Will Chavez Be the Next Castro?

Meriam Naranho i i

hide captionHugo Chavez has "lifted our self-esteem," 59-year-old Meriam Naranho says while attending a rally of "Chavistas" in Caracas.

Julie McCarthy, NPR
Meriam Naranho

Hugo Chavez has "lifted our self-esteem," 59-year-old Meriam Naranho says while attending a rally of "Chavistas" in Caracas.

Julie McCarthy, NPR

Fidel Castro's successor in Cuba remains a source of speculation. But Venezuela's leftist President Hugo Chavez seems eager to assume Castro's role as chief goad to the United States.

Copyright © 2006 NPR. For personal, noncommercial use only. See Terms of Use. For other uses, prior permission required.

LIANE HANSEN, host:

With Cuba's 80-year-old Fidel Castro recovering but infirm, who may succeed him inside Cuba remains a source of intense speculation. Outside Cuba, the man who considers Castro his mentor, Venezuela's Hugo Chavez, appears likely to assume the Cuban leader's role as the chief orator against the West. But whether Chavez can assume the mantle of beloved icon of the Latin American left, which Castro embodies, is another question.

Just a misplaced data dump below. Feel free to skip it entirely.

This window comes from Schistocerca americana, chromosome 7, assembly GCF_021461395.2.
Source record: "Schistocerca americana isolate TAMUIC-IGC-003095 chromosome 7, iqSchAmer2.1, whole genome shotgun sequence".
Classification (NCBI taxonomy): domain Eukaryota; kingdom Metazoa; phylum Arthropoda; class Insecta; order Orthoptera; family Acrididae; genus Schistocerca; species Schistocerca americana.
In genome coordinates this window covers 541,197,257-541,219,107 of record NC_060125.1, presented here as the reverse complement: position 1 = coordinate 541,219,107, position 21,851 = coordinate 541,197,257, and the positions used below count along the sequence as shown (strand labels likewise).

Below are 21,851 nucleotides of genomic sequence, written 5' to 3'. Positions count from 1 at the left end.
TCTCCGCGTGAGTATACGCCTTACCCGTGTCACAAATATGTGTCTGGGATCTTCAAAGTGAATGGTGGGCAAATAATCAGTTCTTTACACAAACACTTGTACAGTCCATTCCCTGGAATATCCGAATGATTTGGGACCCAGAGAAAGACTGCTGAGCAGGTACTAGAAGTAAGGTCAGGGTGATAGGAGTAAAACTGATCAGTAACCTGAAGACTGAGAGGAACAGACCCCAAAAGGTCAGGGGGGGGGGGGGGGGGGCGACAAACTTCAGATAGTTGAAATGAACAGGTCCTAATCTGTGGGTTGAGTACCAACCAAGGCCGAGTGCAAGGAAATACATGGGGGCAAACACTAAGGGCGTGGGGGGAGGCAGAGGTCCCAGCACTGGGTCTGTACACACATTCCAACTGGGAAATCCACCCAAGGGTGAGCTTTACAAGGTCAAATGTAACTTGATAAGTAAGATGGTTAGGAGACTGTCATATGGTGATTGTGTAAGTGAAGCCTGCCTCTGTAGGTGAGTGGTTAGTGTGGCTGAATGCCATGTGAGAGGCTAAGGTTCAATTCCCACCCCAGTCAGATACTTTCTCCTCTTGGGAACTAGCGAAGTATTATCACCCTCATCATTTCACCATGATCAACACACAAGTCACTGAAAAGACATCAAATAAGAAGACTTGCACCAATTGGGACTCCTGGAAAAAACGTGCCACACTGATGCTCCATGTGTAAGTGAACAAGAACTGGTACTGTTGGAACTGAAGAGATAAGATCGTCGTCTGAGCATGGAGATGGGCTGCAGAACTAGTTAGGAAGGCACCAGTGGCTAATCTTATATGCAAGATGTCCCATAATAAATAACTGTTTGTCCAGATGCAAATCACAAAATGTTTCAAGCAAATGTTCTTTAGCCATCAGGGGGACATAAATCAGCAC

NPR's Julie McCarthy reports on how some in South America view the self-styled Castro protégé.

JULIE McCARTHY reporting:

If Castro has an aura of romance in Latin America from his days as a revolutionary, Chavez has the bearing of a big-hearted preacher with a loyal flock.

(Soundbite of singing)

McCARTHY: He opens his reelection bid leading thousands gathered in the main square of Caracas in the national anthem verse: Glory to the brave people who have thrown off their yokes. Chavez frequently breaks into song, cites the Bible on justice, and charms audiences with jokes, this one at the expense of the opposition, who he says always try to fool the people.

President HUGO CHAVEZ (Venezuela): (Speaking foreign language)

(Soundbite of laughter)

McCARTHY: A politician, he tells them, comes to town and promises to build a school, then a factory, roads, then a bridge over the river. When an aide whispers, the town has no river, not missing a beat the politician adds, And I'll build you a river too! He entertains one minute and disciplines the next. When rally organizers toss water bottles to the crowd in the hot Caracas sun, Chavez scolds, it's disorganized, just like the bureaucracy, he says. But he reserves his true wrath for political opponents.

President CHAVEZ: (Speaking foreign language)